The long-running Dire Literary Series of readings at the Out of the Blue Art Gallery has announced its lineup for Friday, starting with Ethan Gilsdorf, the Somerville author of travel memoir and pop culture investigation “Fantasy Freaks and Gaming Geeks: An Epic Quest for Reality Among Role Players, Online Gamers, and Other Dwellers of Imaginary Realms.”

In it, Gilsdorf makes clear the escape role-playing games gave him from a grubby reality, and especially from a mother — changed dramatically by illness — he no longer understood. From the book:

My crappy house faded around me. The peeling wallpaper, the mounds of dishes, the cigarette smoke, my mother’s limp. All of it disappeared.

“Uh …” I stalled. I can do this, I thought. But I don’t know what this game is. I don’t even know what a morning star is. Or an orc.

“Uh, I’ll attack? With my sword. Do I have a sword?”

JP rolled the dice. Squinting his eyes, he flipped through some books and papers and looked at a chart. “OK, your short sword strikes its shoulder. Black blood spurts out. It screams, ‘Arrghhh!’” JP demonstrated, knocking himself backward against the wall. “You whack it for four hit points.”

“Cool.” I wanted to ask what a “hit point” was, but it didn’t matter. I was hooked.

The book has resounded with reviewers, calling it an “emotionally affecting” “fun ride” that is, in the words of National Public Radio, like “‘Lord of the Rings’ meets Jack Kerouac’s ‘On the Road.’”

Gilsdorf — described as playing D&D “religiously” in the 1970s and 1980s — also contributes travel, arts and pop culture stories to The New York Times, Boston Globe and Christian Science Monitor and has been published in dozens of other magazines and newspapers worldwide.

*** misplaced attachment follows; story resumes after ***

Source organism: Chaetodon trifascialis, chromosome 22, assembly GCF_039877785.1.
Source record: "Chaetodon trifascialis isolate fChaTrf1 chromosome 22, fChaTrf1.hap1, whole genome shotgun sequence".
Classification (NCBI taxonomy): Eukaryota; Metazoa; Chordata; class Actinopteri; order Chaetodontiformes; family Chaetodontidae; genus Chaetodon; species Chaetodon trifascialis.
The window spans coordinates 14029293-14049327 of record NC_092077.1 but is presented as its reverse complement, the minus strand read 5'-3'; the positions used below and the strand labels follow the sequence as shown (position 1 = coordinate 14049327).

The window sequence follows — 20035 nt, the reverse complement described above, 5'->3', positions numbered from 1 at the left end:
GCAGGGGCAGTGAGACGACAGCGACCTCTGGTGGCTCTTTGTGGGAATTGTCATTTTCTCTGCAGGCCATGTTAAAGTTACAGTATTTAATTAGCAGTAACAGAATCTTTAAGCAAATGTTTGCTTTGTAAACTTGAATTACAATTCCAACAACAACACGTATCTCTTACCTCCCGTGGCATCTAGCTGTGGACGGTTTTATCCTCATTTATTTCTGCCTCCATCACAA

Also reading Friday is Daniel Nester, the New York author of “How to be Inappropriate,” in which he

determines the boundary of acceptable behavior—mostly by disregarding it. As a here-to-cut-a-hipster-swathe-through-the-city man, he looks for love with a Williamsburg abstract painter who has had her feet licked for money. As a teacher, he tries out curse words with Chinese students in ESL classes. Along the way, Nester provides a short cultural history of mooning and attempts to cast a spell on a neighbor who fails to curb his dog. He befriends exiled video-game king Todd Rogers, and reimagines Terry Gross’s Fresh Air conversation with—and invents a robot version of—Kiss bassist Gene Simmons.

And Lewis Robinson, the Maine author of “Water Dogs,” a sort of mystery that follows a fisherman’s disappearance during a snowbound paintball game. The Times called “Water Dogs” funny and compelling and lauded Robinson for the way he does

socioeconomic oppositions, menacing undercurrents and small-town absurdities. … Robinson is especially good at putting two characters at either end of a bar or boat or car or dartboard and letting them argue things out. He can be funny, too: when Bennie and Helen head up to LaBrecque’s hometown to look for him, they find no fewer than seven Ray LaBrecques. “This guy here,” a man named Zander tells them, “that’s my second cousin Ray LaBrecque. We call him Dog. . . . And that guy over there, the drunk guy with the green hat, he’s Ray LaBrecque, too. They call him Sid, for some reason.”

Finally, Gager is also on the bill. Gager, of Somerville, is the author of eight books of short fiction and poetry. His latest, “Treating a Sick Animal: Flash and Micro Fictions” features more than 40 stories, many previously published in literary magazines. In addition to hosting the Dire Literary Series, he is the co-founder of Somerville News Writers Festival.

The Out of the Blue Art Gallery is at 106 Prospect St., Cambridge. The event begins at 8 p.m. It begins with five 15-minute open-mic slots, but people signing up must show up at 7 p.m. to be included.